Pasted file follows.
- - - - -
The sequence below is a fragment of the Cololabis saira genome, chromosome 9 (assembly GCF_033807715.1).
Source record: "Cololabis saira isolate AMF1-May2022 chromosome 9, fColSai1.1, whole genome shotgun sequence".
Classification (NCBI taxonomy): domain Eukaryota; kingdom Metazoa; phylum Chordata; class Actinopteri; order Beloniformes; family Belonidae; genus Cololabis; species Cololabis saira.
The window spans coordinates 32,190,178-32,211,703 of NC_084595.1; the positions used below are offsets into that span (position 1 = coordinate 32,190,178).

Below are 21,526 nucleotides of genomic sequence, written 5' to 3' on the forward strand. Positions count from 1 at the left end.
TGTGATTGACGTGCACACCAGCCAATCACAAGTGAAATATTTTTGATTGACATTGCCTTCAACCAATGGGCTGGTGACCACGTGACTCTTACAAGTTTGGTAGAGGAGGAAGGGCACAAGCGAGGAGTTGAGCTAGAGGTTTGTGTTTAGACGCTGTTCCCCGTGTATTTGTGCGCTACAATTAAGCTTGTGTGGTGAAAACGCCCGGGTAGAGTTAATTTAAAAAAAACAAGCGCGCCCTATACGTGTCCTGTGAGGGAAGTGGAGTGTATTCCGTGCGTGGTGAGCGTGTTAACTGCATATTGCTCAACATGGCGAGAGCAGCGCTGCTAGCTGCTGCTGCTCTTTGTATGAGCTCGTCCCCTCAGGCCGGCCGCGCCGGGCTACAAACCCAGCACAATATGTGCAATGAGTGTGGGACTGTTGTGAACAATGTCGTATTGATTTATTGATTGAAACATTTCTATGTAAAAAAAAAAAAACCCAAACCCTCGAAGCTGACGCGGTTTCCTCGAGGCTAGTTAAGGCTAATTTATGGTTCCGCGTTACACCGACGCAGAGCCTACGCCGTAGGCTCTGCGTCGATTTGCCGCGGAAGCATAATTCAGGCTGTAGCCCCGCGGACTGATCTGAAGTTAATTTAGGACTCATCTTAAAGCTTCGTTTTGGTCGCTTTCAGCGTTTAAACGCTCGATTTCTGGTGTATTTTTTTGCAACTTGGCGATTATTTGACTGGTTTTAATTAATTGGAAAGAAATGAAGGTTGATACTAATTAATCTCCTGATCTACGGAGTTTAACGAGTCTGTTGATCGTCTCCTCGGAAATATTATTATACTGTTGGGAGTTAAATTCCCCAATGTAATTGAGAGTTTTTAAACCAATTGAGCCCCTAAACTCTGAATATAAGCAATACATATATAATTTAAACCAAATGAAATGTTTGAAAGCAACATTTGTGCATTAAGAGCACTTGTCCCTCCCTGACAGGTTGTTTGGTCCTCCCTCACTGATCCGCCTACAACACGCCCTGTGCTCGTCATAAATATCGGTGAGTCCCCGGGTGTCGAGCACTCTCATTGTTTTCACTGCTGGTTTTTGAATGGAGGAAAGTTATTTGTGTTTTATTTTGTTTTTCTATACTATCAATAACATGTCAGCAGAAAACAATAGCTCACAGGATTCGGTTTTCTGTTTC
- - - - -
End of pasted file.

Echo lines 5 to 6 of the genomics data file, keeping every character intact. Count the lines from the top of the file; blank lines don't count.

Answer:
Below are 21,526 nucleotides of genomic sequence, written 5' to 3' on the forward strand. Positions count from 1 at the left end.
TGTGATTGACGTGCACACCAGCCAATCACAAGTGAAATATTTTTGATTGACATTGCCTTCAACCAATGGGCTGGTGACCACGTGACTCTTACAAGTTTGGTAGAGGAGGAAGGGCACAAGCGAGGAGTTGAGCTAGAGGTTTGTGTTTAGACGCTGTTCCCCGTGTATTTGTGCGCTACAATTAAGCTTGTGTGGTGAAAACGCCCGGGTAGAGTTAATTTAAAAAAAACAAGCGCGCCCTATACGTGTCCTGTGAGGGAAGTGGAGTGTATTCCGTGCGTGGTGAGCGTGTTAACTGCATATTGCTCAACATGGCGAGAGCAGCGCTGCTAGCTGCTGCTGCTCTTTGTATGAGCTCGTCCCCTCAGGCCGGCCGCGCCGGGCTACAAACCCAGCACAATATGTGCAATGAGTGTGGGACTGTTGTGAACAATGTCGTATTGATTTATTGATTGAAACATTTCTATGTAAAAAAAAAAAAACCCAAACCCTCGAAGCTGACGCGGTTTCCTCGAGGCTAGTTAAGGCTAATTTATGGTTCCGCGTTACACCGACGCAGAGCCTACGCCGTAGGCTCTGCGTCGATTTGCCGCGGAAGCATAATTCAGGCTGTAGCCCCGCGGACTGATCTGAAGTTAATTTAGGACTCATCTTAAAGCTTCGTTTTGGTCGCTTTCAGCGTTTAAACGCTCGATTTCTGGTGTATTTTTTTGCAACTTGGCGATTATTTGACTGGTTTTAATTAATTGGAAAGAAATGAAGGTTGATACTAATTAATCTCCTGATCTACGGAGTTTAACGAGTCTGTTGATCGTCTCCTCGGAAATATTATTATACTGTTGGGAGTTAAATTCCCCAATGTAATTGAGAGTTTTTAAACCAATTGAGCCCCTAAACTCTGAATATAAGCAATACATATATAATTTAAACCAAATGAAATGTTTGAAAGCAACATTTGTGCATTAAGAGCACTTGTCCCTCCCTGACAGGTTGTTTGGTCCTCCCTCACTGATCCGCCTACAACACGCCCTGTGCTCGTCATAAATATCGGTGAGTCCCCGGGTGTCGAGCACTCTCATTGTTTTCACTGCTGGTTTTTGAATGGAGGAAAGTTATTTGTGTTTTATTTTGTTTTTCTATACTATCAATAACATGTCAGCAGAAAACAATAGCTCACAGGATTCGGTTTTCTGTTTC